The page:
Hurricane Dean Brings To Halt Dormant Start To 2007 In Atlantic

After two months of relative dormancy, the Atlantic Basin has picked up in activity this past week with the development of Tropical Storm Erin and Hurricane Dean. Erin, which formed in the Central Gulf of Mexico on Tuesday evening, was a weak and short lived storm as it made landfall into Texas near the town of Lamar early Thursday morning. However, lurking further to the east in the Central Atlantic was another tropical storm system that had formed earlier in the week. The storm would be named Dean.

With these latest two storms, the Atlantic Basin has had five named storms this season with one of them being subtropical in nature. Dean not only became the first hurricane of 2007, but also the first major hurricane, and possibly the first Category Five storm. Prior to this week, there had only been three named storms, and no hurricanes. Seasonal forecasts by Dr. William Gray of Colorado State University and NOAA, which both predicted well above average activity for the season, were scaled back slightly within the past few weeks in reaction to the slow start. A feeling that I was getting from this sluggish beginning was that perhaps this active cycle of tropical storms and hurricanes in the Atlantic had come to an end.

With the development of Dean this week, and its subsquent strengthening into a strong Category Four Hurricane on the Saffir-Simpson Scale, governments and people of all different kinds from across the Caribbean to the Gulf Coast of the United States and Mexico have gotten the wake up call that the Cape Verde season has begun for 2007, and that it is time to get prepared if you haven’t done so already. As of Saturday morning, August 18, 2007, which by the way is the 28th anniversary of Hurricane Camille’s coming ashore along the Gulf Coast of Mississippi, Dean had 150 mph winds, and forecasts indicated that the storm would head into Jamaica with 155 mph winds, or simply put, a much stronger storm than Gilbert was when it cut across the island back in September, 1988.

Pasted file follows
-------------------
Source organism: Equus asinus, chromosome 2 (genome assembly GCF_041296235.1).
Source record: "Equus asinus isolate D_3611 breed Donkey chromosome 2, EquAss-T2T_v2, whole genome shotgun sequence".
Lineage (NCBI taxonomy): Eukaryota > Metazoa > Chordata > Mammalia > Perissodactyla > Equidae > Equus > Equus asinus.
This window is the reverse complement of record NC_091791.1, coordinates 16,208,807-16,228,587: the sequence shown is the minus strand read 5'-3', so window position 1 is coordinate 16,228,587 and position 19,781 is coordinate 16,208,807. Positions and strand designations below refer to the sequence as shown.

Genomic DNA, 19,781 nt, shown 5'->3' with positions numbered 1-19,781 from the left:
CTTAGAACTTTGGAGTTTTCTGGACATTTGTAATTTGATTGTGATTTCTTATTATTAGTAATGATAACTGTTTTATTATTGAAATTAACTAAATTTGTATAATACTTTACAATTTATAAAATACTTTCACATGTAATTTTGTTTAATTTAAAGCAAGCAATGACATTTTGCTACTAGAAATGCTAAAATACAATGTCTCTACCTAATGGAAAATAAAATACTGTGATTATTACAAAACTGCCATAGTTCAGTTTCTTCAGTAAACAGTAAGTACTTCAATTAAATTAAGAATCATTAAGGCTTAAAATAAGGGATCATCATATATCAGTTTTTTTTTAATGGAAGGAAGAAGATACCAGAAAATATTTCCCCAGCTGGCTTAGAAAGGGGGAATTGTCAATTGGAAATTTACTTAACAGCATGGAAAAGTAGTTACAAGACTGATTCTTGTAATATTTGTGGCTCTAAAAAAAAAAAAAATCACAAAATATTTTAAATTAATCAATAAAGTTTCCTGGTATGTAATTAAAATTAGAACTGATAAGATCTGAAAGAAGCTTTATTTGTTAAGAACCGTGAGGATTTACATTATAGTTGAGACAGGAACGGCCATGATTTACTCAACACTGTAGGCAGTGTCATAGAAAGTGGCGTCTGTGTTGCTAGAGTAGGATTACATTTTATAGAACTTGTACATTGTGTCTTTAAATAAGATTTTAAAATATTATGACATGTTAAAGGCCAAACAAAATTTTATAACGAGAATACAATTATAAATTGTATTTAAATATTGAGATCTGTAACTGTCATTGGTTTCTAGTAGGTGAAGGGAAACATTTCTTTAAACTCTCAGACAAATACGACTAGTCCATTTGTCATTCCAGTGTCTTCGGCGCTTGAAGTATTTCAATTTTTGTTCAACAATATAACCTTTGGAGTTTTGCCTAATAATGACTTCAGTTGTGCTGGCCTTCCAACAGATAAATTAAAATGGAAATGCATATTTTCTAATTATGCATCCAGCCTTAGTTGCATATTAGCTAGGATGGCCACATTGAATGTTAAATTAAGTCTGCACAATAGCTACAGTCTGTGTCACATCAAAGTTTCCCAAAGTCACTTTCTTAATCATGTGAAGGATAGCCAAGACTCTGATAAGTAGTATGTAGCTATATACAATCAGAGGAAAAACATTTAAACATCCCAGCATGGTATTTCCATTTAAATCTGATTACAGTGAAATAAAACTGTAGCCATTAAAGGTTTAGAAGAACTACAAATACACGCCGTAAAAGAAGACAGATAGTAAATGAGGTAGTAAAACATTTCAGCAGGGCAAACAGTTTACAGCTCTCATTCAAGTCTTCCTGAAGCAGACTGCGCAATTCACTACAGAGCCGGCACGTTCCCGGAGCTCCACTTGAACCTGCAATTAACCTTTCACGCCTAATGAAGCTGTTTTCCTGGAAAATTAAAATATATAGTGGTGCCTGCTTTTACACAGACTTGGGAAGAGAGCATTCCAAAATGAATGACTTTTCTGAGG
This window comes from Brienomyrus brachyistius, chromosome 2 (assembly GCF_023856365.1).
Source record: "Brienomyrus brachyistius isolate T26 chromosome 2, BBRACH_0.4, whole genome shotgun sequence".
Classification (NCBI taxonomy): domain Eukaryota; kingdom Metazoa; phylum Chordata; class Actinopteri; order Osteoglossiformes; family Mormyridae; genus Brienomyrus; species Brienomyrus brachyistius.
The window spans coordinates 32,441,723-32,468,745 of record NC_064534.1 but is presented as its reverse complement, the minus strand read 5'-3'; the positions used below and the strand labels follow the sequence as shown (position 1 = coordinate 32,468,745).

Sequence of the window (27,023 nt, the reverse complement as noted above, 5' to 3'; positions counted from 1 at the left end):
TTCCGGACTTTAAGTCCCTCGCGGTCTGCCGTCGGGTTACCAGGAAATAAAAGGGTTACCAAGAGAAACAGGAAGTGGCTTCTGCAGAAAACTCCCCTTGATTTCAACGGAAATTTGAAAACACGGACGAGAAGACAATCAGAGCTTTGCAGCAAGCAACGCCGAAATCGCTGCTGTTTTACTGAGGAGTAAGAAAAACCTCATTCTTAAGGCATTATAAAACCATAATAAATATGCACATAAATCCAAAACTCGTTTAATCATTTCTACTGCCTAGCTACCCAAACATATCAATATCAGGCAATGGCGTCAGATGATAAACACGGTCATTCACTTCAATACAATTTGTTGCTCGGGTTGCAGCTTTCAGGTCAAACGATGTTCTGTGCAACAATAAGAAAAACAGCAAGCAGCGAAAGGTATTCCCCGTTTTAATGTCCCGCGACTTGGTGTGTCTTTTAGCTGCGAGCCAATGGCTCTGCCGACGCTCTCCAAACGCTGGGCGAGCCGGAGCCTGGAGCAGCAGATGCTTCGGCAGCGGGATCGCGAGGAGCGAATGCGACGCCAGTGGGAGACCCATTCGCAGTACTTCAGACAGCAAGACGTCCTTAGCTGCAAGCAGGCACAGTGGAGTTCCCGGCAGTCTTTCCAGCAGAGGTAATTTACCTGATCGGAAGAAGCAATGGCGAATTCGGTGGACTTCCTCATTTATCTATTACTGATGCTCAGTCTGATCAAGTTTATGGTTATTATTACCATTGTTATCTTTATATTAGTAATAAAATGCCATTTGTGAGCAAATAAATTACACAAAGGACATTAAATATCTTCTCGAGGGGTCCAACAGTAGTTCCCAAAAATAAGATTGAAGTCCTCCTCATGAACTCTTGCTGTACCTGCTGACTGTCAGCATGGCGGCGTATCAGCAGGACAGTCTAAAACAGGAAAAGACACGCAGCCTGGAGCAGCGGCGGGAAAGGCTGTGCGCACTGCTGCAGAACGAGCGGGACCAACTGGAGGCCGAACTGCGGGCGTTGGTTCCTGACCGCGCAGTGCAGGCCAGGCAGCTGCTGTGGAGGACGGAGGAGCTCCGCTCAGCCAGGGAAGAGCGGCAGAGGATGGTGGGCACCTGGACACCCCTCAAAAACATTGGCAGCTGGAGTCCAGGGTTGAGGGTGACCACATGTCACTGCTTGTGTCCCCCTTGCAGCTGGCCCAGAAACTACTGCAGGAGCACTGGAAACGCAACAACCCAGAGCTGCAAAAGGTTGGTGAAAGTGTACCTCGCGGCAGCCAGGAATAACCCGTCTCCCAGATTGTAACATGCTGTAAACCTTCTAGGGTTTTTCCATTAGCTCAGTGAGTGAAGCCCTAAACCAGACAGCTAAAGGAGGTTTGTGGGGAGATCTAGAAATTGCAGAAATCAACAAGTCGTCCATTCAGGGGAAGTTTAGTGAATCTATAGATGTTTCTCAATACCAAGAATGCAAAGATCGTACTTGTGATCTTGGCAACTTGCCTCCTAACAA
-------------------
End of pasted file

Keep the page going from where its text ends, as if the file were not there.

And it doesn’t appear that it will be stopping there either. Dean is forecast to head across the Western Caribbean, and pose problems for the Cayman Islands before slamming into the Yucatan Peninsula as a Category Five Hurricane with at least 160 mph winds. Dean will probably weaken if it does come ashore in the Yucatan due to its elevated plateau, but it will eventually have to re-emerge in the very warm waters of the Gulf of Mexico, which according to CNN the other day, currently has water temperatures ranging between 86 and 90 degrees. On top of that, there is always the Loop Current, which played a key role in the explosive development of both Katrina and Rita back in that tumultuous summer of 2005.

Governors along the Gulf Coast have made superb steps in anticipating this storm. Yesterday, Governor Perry of Texas stated that the storm is an “Imminent Threat” to the Lone Star State while Governor Blanco of Louisiana, which absorbed plenty of the devastation from Katrina and Rita, issued a State of Emergency. Mississippi Governor, Haley Barbour, told his beleaguered residents to be prepared and ready, but not to panic. While the 2005 season as well as the 2004 season caused a lot of devastation, and a great loss of life, it did help leaders in affected states to realize that we must be better prepared.

After Dean, there was still things stirring out in the Atlantic earlier in the week. There were a couple disturbances in the Eastern Atlantic as well as plenty of shower and thunderstorm complexes moving across the sub-Saharan region of Africa. So, the Cape Verde Season is now underway, and Dean should just be the beginning of what is expected to be another dangerous peak of hurricane season.